Maybe you will have a similarly happy experience. It really is what Scrivener was built for -- to break you out of having to deal with your big project as though it was one super long unbroken block of text with no structure.
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mj
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Tue May 21, 2019 11:23 pm Post

kewms wrote:
mjw wrote:Perhaps this is my own personal quibble I need to sort out, but I was concerned about being daunted in having to rearrange a long extending list of documents and keeping track of all of them like that.


That's what the metadata is for. You don't have a long list of "document 1," "document 2," and so on, you have a list of "the scene in the forest," "the body is found," "monday morning," and so on. You have keywords to identify the characters and settings for each scene. You have synopses.

Katherine


Ah, so am I able to export it based on a collection with the keywords and leave the inherent structure disorganized or would I have to eventually put it in order anyways?

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kewms
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Wed May 22, 2019 2:18 am Post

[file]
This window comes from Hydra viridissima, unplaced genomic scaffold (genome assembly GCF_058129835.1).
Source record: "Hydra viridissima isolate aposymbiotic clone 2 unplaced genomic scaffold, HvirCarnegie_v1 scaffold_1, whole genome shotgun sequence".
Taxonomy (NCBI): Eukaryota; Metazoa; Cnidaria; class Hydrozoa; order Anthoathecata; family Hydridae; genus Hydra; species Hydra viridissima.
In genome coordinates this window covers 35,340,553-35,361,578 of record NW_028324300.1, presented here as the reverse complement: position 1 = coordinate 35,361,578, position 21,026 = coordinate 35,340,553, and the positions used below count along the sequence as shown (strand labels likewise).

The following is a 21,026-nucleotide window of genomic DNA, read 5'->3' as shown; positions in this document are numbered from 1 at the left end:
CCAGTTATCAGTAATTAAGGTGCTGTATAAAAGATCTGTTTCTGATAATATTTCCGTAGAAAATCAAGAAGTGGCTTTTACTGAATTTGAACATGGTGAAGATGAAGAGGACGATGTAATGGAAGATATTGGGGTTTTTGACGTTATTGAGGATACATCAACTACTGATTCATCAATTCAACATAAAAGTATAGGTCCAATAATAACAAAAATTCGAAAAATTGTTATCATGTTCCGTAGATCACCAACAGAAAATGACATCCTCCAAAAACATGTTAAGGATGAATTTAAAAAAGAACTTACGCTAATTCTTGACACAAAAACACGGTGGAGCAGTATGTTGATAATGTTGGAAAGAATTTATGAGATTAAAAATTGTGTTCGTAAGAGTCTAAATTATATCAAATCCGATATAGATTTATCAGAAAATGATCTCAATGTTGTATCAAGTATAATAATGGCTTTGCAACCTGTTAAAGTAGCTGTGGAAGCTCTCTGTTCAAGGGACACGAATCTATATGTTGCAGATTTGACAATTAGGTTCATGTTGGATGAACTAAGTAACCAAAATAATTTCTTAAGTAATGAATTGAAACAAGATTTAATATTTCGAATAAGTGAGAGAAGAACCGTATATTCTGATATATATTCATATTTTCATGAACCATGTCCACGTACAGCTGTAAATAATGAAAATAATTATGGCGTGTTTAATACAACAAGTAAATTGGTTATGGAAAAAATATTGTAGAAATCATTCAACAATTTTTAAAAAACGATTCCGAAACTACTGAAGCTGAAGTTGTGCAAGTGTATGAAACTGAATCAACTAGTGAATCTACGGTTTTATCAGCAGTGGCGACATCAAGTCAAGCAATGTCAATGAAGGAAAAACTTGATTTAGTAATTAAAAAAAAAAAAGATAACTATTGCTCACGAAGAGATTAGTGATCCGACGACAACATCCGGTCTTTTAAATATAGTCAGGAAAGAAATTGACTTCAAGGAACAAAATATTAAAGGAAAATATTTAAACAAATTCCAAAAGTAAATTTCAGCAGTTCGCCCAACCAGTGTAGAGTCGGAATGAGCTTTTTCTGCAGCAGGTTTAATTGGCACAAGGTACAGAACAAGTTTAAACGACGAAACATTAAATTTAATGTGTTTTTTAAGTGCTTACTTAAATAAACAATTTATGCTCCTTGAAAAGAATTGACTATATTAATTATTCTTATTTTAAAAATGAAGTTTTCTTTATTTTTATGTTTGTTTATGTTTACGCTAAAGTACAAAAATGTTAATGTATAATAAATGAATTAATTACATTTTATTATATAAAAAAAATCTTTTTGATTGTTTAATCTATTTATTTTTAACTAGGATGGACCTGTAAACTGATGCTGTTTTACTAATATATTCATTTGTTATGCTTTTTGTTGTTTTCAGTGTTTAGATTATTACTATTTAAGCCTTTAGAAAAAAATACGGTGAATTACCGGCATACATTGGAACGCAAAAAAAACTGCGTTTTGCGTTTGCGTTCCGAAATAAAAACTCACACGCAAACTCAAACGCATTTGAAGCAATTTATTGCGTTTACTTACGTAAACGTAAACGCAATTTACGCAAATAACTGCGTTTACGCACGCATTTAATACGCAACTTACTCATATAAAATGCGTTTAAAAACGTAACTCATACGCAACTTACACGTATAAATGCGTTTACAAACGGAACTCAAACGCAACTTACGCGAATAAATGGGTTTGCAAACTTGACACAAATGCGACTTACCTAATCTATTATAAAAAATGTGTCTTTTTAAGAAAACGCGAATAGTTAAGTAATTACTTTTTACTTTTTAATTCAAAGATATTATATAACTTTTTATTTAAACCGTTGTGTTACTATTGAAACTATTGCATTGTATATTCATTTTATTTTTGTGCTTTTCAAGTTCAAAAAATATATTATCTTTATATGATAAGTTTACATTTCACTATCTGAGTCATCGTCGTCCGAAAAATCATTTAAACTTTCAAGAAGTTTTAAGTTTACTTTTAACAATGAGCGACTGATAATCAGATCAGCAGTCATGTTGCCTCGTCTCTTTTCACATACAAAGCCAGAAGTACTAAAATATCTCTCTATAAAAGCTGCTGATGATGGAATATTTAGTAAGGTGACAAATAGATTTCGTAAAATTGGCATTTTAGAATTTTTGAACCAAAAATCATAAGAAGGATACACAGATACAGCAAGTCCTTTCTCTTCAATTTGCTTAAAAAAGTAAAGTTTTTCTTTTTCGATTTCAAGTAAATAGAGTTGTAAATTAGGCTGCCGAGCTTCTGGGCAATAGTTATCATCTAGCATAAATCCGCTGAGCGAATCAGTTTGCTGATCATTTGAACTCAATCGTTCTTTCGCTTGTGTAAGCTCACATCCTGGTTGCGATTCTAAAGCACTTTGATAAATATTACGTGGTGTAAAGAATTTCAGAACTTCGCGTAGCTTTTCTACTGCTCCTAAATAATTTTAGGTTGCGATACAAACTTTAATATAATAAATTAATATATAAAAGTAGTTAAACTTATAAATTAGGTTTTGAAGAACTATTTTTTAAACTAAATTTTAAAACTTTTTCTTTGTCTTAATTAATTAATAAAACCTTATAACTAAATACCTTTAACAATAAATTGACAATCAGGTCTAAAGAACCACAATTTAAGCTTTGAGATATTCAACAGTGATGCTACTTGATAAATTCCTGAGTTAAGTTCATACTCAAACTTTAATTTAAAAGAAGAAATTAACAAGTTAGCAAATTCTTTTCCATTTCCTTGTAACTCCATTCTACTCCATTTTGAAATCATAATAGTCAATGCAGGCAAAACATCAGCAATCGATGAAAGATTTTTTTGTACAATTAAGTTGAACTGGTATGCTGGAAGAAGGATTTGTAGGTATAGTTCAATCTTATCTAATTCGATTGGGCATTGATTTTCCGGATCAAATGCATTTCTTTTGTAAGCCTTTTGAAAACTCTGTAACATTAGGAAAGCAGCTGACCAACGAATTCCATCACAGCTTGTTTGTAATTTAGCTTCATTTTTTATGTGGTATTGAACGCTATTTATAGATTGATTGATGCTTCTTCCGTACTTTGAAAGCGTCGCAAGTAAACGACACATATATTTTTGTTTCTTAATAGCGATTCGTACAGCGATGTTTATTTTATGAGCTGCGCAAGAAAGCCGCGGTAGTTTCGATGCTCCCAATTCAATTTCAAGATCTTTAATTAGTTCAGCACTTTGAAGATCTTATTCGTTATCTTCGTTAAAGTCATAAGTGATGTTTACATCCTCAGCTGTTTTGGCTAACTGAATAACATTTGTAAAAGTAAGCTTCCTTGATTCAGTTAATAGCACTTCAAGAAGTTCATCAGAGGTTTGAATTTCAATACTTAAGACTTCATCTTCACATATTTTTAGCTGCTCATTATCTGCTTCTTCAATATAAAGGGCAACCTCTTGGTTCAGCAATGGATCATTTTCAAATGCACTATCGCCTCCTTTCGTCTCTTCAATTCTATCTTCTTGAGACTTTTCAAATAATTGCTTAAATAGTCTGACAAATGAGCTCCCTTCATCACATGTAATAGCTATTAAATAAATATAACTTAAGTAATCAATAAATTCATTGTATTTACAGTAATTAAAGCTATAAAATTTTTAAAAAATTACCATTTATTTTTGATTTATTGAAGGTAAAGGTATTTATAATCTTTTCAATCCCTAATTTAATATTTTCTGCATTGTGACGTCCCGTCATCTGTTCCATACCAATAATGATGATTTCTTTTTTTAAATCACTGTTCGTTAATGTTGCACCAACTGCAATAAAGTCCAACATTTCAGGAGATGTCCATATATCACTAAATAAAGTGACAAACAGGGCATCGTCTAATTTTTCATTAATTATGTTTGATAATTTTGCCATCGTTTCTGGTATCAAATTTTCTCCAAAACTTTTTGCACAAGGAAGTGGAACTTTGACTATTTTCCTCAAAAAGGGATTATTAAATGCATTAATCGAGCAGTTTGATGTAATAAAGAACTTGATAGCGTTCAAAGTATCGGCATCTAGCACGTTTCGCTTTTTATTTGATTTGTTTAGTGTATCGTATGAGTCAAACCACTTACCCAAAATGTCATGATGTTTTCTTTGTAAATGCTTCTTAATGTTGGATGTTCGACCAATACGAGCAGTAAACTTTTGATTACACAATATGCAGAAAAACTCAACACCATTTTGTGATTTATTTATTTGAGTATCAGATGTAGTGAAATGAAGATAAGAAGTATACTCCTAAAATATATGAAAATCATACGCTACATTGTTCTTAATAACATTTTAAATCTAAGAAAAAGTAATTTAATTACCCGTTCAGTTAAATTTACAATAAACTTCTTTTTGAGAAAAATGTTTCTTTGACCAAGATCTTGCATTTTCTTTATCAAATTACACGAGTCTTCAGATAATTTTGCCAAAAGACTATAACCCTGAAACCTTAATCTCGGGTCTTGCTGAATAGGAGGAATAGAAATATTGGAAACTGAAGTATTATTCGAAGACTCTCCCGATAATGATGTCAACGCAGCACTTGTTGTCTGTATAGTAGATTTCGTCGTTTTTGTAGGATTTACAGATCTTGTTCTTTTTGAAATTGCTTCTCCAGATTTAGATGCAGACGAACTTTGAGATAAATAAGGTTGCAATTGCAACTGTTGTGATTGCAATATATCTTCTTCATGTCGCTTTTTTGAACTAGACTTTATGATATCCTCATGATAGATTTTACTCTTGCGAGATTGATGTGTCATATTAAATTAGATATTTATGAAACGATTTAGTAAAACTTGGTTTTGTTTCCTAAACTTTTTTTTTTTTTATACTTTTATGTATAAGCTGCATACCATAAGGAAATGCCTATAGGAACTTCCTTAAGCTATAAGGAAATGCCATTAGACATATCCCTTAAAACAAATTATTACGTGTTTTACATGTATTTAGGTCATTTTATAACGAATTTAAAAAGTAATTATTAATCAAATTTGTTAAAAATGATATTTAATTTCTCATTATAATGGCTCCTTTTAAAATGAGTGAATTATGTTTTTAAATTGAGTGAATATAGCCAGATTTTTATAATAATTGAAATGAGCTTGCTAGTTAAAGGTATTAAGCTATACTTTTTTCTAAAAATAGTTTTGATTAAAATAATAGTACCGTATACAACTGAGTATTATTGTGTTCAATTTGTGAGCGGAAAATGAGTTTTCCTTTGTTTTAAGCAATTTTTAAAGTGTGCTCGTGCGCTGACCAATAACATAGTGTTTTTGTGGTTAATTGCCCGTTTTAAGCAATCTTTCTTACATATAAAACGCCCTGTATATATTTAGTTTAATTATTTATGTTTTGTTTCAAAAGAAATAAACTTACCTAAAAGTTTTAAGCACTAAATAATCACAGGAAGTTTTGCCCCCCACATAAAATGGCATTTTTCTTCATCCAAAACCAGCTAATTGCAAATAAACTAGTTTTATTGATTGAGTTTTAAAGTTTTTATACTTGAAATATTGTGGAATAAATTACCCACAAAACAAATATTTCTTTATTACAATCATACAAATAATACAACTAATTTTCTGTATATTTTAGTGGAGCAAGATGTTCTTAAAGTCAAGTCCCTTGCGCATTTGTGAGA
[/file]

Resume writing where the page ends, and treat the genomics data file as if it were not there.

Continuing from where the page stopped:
Either. You can either export (as individual files) or compile (into a single document) any selection of files from the Binder in any order.

Now, if your ultimate goal is to produce a single publishable manuscript containing all 400,000 words, your task will be easier if the order in the Binder reflects the order you'd like to see in the finished document. But on your way to that point it's very easy to, for example, produce two different output documents in order to see what structure works best *without* changing the underlying Binder structure. Or to pull out scenes with a particular character in order to see that character's plot arc. Etc.

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phyrebrat
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Sun May 26, 2019 10:19 pm Post

If I'm understanding this correctly, you have one document like, say, a Word document and it is either a) not in narrative order; or b) in narrative order, and you're worried about splitting it up. Is that the basic problem?

In addition to what's been said above, I'd recommend you do start chopping it up and organising asap because - well - Scrivener exists to make your writing life easier, and I'm sure you'll get far more out of it if you modify your way of working (slightly).

For starters: If your scenes are in different character POVs, I'd label them as such and colour-code them; you can then add those POVs to collections if need be.